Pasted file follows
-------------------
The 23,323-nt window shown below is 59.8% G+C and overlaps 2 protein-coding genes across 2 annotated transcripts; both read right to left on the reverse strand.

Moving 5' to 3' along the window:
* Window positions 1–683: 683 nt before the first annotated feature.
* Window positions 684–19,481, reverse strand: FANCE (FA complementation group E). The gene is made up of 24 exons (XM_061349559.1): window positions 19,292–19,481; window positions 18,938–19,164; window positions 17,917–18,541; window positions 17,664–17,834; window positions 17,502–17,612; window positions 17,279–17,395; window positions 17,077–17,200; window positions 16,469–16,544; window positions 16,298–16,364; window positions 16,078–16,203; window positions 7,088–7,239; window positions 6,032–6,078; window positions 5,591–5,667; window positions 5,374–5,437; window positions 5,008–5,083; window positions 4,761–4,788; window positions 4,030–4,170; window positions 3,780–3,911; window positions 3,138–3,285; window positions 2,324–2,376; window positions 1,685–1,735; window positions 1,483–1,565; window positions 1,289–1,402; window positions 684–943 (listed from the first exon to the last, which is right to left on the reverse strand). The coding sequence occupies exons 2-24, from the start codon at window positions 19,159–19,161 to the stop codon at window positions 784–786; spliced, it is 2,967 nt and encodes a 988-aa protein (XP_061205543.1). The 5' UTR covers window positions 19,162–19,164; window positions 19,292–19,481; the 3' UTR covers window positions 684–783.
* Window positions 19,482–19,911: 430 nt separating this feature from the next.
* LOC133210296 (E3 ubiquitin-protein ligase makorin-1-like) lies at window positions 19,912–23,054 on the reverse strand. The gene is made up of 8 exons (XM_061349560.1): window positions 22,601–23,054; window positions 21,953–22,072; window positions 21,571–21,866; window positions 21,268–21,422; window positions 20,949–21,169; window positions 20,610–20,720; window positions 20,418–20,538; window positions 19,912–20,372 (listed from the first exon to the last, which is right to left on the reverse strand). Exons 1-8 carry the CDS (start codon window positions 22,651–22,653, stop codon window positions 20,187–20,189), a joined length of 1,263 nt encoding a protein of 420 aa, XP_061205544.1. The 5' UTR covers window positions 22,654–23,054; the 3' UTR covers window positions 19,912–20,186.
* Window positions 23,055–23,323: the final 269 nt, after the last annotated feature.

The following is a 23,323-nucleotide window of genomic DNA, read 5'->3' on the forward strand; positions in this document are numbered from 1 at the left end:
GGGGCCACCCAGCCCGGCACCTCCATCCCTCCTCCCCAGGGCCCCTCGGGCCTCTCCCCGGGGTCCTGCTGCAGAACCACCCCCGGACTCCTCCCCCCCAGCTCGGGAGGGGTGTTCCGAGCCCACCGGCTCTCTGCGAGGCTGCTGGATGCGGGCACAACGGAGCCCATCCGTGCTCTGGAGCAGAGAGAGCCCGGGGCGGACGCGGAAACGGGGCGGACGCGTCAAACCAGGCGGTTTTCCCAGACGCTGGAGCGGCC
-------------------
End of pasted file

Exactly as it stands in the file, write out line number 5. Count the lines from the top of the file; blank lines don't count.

* Window positions 19,482–19,911: 430 nt separating this feature from the next.